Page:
On Tuesday, the Southern Baptist Convention held its annual National Meeting, where Ed Litton, 62, was elected as the new president of the organization. Litton is the pastor of Redemption Church in Saraland, Alabama, a congregation with 3,900 members. The other candidates for the position were Emmanuel Baptist Church pastor Mike Stone and Al Moore, Southern Baptist Theological Seminary President Al Mohler. Litton won 52% of the votes.
Litton’s Wife of 25 years, Tammy, was killed in an automobile accident in 2007. Two years later he married Kathy Ferguson, the widow of another SBC pastor killed in a 2002 car crash.
“He will do a good job because he has character and integrity, he operates in humility, he trusts and lifts up Jesus, he has suffered and experienced the love of God in the midst of great grief,” Alan Cross wrote on the blog SBC Voices.
He earned his bachelor’s degree in religion and theater from Grand Canyon University, a private Christian university in Phoenix, and later received a Doctor of Ministry from the Southern Baptist Theological Seminary. During his early years of ministry, he spent his time in Arizona and Texas. Since 1994, he has served as lead pastor of Redemption Church, an SBC church.
In 2020, racial tensions flared after the presidents of the SBC’s six seminaries, all white, issued a statement repudiating critical race theory, a term used to describe critiques of systemic racism.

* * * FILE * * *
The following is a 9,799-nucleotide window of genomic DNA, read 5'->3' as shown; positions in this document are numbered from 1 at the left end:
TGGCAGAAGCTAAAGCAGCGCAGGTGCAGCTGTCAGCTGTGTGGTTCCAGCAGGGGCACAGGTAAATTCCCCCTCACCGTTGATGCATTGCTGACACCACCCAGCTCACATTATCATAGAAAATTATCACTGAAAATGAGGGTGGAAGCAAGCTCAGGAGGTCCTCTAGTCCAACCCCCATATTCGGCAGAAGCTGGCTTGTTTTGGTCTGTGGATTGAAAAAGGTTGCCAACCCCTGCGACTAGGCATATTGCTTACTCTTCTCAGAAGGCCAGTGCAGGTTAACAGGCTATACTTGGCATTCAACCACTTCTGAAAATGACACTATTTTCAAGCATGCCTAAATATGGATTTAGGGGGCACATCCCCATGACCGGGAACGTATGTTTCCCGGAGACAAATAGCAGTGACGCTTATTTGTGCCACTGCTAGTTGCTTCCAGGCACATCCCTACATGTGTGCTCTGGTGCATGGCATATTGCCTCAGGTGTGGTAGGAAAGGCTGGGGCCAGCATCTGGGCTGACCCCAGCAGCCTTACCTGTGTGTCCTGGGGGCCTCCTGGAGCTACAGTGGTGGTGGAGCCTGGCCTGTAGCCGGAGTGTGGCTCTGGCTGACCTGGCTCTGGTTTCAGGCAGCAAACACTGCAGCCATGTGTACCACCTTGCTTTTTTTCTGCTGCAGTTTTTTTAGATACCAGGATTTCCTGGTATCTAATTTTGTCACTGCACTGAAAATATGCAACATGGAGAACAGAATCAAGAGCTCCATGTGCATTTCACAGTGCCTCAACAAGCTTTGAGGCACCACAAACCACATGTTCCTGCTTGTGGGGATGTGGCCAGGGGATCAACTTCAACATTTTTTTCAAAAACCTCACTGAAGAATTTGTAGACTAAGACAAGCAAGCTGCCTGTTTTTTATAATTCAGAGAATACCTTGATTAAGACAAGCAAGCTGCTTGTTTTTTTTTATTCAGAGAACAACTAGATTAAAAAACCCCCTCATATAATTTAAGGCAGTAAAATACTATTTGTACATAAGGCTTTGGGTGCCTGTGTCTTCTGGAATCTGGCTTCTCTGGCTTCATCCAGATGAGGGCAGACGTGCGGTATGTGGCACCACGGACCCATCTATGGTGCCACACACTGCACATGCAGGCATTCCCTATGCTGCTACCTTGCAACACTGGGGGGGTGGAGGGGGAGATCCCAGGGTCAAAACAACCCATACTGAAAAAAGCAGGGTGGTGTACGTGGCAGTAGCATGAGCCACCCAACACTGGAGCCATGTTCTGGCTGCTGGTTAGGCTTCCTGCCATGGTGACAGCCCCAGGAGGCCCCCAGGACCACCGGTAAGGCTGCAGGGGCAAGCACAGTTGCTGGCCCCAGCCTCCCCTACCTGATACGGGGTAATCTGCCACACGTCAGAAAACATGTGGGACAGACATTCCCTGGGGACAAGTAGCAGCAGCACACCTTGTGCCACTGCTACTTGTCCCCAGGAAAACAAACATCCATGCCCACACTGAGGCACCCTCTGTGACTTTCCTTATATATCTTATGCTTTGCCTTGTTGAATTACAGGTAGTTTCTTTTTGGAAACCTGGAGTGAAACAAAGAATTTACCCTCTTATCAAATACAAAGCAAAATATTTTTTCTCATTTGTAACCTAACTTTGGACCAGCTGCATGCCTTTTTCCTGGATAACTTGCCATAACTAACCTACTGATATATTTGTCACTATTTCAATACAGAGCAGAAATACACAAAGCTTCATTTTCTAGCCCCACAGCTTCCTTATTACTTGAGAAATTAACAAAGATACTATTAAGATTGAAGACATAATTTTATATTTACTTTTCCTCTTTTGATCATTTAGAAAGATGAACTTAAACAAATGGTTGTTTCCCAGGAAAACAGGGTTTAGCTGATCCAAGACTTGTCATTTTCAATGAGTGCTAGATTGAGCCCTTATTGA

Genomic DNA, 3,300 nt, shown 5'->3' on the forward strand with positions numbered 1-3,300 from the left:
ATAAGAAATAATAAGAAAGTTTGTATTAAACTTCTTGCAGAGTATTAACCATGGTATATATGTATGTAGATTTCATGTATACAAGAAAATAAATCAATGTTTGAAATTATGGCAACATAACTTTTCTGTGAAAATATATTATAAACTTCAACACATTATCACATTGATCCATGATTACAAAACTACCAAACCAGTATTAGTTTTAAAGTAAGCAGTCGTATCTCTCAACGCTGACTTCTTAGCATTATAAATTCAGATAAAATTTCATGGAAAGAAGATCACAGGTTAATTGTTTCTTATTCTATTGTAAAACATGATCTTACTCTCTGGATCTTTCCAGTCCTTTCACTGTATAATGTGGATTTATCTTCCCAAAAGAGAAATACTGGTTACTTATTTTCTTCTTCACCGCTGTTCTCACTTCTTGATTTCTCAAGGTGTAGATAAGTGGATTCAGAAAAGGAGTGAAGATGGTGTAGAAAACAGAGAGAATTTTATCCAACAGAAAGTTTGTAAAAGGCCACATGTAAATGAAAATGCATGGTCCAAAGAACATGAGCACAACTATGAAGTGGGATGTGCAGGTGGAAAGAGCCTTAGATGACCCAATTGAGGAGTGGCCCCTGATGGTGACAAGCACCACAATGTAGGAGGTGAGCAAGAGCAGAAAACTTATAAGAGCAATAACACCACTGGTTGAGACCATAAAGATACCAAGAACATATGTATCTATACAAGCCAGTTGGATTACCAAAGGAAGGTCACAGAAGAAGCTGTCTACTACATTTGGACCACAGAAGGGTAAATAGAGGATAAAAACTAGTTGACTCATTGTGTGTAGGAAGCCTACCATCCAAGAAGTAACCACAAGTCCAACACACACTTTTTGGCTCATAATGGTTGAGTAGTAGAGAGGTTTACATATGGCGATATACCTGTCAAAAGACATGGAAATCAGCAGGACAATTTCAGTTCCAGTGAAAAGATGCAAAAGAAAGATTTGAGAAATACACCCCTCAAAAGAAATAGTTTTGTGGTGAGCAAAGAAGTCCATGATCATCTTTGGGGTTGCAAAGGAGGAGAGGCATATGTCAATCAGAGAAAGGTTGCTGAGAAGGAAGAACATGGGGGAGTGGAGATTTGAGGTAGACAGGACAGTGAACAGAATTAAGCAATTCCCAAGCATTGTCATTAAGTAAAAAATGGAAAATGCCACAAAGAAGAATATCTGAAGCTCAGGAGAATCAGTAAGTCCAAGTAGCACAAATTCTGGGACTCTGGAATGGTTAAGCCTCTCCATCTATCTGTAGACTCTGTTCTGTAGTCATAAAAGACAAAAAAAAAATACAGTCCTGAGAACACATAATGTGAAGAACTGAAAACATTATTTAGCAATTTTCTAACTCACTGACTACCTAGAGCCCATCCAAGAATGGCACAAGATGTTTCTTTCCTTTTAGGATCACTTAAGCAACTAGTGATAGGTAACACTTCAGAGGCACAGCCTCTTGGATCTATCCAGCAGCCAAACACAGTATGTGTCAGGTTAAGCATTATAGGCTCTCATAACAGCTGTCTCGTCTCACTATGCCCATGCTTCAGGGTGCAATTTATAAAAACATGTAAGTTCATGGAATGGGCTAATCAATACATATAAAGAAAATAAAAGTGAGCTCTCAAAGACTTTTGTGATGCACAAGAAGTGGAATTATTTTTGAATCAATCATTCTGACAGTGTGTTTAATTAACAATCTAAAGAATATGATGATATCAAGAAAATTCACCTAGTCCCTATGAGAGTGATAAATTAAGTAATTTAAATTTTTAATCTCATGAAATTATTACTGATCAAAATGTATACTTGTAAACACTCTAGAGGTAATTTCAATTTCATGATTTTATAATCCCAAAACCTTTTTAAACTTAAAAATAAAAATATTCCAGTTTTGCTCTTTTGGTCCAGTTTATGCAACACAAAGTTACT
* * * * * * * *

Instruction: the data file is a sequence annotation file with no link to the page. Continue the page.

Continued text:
Many see Litton as a pastor who can help Southern Baptists unite and avoid an exodus of minority members worried about whether they have a future home in the conservative denomination.
He told reporters Tuesday night, “I think in some ways, I was ready to go home. I told my church last week, I said, ‘If next Wednesday morning I wake up and I’m just your pastor, I am so good with that.’ The highest honor of my life is to pastor a local church. But I also have a deep burden for people that I love. And I want to do whatever I can to help us pull this together. I’m not Superman. I have no magic.”
In his campaign video, Litton said that God gave him four focuses — unity, gospel engagement, diversity, planting and revitalizing. Litton told reporters he considered it an honor to serve as SBC president and would work to “iron out some of our differences.”
“I want to continue broadening ethnic diversity on our boards to reflect who we actually are and who we’re becoming,” he said. “I want to build bridges. Where necessary, we have to repair burned bridges.”